If you are a business owner in California, protecting your customer’s personal information and sensitive data is no longer optional – it is legally required. This is due to the passage of the California Privacy Rights Act (the “CPRA”), a ballot initiative that passed by public vote on November 3, 2020. The CPRA is a groundbreaking law that sets California apart from virtually every other state in the country when it comes to consumer privacy rights and administrative requirements that must be followed by business owners.
The CPRA amends the California Consumer Privacy Act of 2018 (the “CCPA”) and creates an omnibus privacy regulation that applies throughout California. The CPRA establishes additional consumer rights, modifies existing rights set forth in the CCPA, creates a new category of consumer personal information with associated rules, and calls for the creation of a new privacy enforcement agency.
Impact of the CPRA on Businesses
Despite the CPRA receiving a majority of votes on November 3, 2020, business owners have some time to take the necessary steps to achieve compliance, as it does not go into full effect until January 1, 2023.
Nevertheless, you need to be proactive and take action now to ensure your business complies with the various regulatory and reporting requirements contained within the CPRA. For example, your business should perform an in-depth data mapping exercise to assess which aspects of personal information you collect and whether that personal information meets the CPRA’s standard as “sensitive personal information.” In addition, businesses should consider taking the following actions:
- Evaluating current data retention policies;
- Updating privacy statements with newly required disclosures,
- Implementing a mechanism for enabling consumers to request corrections to their personal data; and
- Considering modifying the current data structure to allow data correction on demand.
Finally, your business should conduct an update of your “Do Not Sell” mechanism to either include a second “Limit the Use of My Sensitive Personal Information” button, or bundle both mechanisms under one button on your business website. You should also consider updating your “Do Not Sell My Personal Information” disclaimer to read “Do Not Sell Or Share My Personal Information” and ensure that it covers sharing personal data, along with selling personal data.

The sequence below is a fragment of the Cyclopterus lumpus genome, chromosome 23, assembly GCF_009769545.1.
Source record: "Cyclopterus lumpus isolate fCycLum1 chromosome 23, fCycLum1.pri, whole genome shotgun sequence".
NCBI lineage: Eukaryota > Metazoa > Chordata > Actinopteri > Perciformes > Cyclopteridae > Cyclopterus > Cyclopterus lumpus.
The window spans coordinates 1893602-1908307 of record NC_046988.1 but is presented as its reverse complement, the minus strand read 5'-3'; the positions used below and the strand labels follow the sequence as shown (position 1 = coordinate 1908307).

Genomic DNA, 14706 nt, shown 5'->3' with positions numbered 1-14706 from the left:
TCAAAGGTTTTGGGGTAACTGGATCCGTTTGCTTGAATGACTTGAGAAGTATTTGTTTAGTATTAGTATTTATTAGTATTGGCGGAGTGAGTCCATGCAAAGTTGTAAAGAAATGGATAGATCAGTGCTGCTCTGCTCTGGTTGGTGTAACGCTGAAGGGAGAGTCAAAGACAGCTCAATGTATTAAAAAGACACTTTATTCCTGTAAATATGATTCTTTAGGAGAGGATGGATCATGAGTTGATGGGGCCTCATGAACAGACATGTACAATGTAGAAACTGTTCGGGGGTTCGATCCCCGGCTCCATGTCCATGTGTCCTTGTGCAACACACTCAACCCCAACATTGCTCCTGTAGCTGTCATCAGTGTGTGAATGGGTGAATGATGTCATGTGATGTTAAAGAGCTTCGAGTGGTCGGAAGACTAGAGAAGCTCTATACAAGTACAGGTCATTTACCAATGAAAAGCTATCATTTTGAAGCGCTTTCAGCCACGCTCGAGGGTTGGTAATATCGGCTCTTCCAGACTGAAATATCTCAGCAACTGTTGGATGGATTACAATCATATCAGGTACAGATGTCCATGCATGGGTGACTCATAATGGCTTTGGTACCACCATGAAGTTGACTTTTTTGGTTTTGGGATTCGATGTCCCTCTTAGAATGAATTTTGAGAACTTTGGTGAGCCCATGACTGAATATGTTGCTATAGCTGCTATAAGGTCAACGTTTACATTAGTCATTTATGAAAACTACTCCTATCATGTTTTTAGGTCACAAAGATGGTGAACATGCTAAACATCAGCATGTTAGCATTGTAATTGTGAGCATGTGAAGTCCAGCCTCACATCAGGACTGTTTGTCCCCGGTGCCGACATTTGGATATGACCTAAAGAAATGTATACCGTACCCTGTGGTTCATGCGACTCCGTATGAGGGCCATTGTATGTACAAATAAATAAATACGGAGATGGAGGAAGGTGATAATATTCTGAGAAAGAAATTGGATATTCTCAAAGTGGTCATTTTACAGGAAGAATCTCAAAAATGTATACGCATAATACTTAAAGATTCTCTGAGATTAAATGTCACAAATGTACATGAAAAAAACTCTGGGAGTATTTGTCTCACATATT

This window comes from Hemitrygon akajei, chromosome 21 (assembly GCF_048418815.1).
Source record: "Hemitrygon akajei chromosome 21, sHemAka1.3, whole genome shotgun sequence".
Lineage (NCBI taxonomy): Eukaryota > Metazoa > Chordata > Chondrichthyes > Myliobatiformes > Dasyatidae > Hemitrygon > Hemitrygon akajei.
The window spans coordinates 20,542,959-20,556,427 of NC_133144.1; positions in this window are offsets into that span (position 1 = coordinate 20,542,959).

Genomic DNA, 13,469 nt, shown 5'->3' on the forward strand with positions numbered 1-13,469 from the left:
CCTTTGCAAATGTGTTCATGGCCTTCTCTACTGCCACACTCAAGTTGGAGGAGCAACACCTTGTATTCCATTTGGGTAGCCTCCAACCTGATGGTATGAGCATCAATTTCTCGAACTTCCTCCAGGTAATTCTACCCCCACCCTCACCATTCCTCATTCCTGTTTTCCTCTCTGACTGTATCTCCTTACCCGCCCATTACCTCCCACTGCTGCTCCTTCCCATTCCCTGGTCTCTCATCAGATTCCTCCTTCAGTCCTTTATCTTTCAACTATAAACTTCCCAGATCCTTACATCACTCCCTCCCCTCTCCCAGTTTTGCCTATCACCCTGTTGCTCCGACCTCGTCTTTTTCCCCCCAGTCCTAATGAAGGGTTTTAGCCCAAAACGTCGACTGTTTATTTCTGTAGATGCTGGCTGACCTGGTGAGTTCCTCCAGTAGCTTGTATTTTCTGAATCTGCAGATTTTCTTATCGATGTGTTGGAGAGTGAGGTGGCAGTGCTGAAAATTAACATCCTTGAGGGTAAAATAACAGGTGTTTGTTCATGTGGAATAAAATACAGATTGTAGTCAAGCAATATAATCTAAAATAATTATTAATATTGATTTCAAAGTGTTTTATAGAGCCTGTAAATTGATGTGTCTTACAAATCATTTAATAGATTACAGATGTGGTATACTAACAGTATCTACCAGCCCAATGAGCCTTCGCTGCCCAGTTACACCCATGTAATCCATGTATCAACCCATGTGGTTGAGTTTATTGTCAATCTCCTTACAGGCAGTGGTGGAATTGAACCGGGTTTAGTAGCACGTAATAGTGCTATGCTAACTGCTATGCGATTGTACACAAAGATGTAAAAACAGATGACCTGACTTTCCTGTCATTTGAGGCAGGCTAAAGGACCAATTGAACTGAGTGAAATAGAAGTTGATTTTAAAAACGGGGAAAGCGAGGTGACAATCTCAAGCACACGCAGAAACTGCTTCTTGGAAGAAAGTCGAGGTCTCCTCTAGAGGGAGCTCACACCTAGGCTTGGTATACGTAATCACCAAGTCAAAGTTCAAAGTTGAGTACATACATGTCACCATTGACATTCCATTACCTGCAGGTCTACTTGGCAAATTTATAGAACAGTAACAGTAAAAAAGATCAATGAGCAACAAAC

New Category of Personal Information
In addition to creating a series of administrative requirements that businesses must meet when it comes to managing personal information, the CPRA goes even further by requiring businesses to track a new category of data referred to as “sensitive” personal information. Data that would be considered “sensitive” under the CPRA includes:
- Finance information;
- Biometric data;
- Health status;
- Precise geolocation;
- Contents of emails or texts; and
- Race or ethnic origin of a consumer
New Data Retention Disclosure Requirements
For each category of personal information that a business collects, including “sensitive personal information,” a business owner is now legally required to disclose, by category, the applicable retention periods for that piece of data. This is important because businesses in California are prohibited from retaining personal information for longer than is “reasonably necessary” to perform each of the purposes for which the data was collected, and for each purpose disclosed to the consumer.
For further information or concerns regarding the impact of the CPRA, take action by consulting with a reputable business attorney in Los Angeles, such as Afshin Hakim of Hakim Law Group, who is always on top of the latest changes regarding the efficacy of busines law. Hakim Law Group represents a wide range of entrepreneurs, operating companies, venture capital firms, and financiers in numerous sectors of the economy. We possess the experience, knowledge and professionalism to produce more efficient, responsive and effective results for our clients. To schedule a consultation or for further information please contact HLG at (310) 993-2203 or visit www.HakimLawGroup.com to learn more.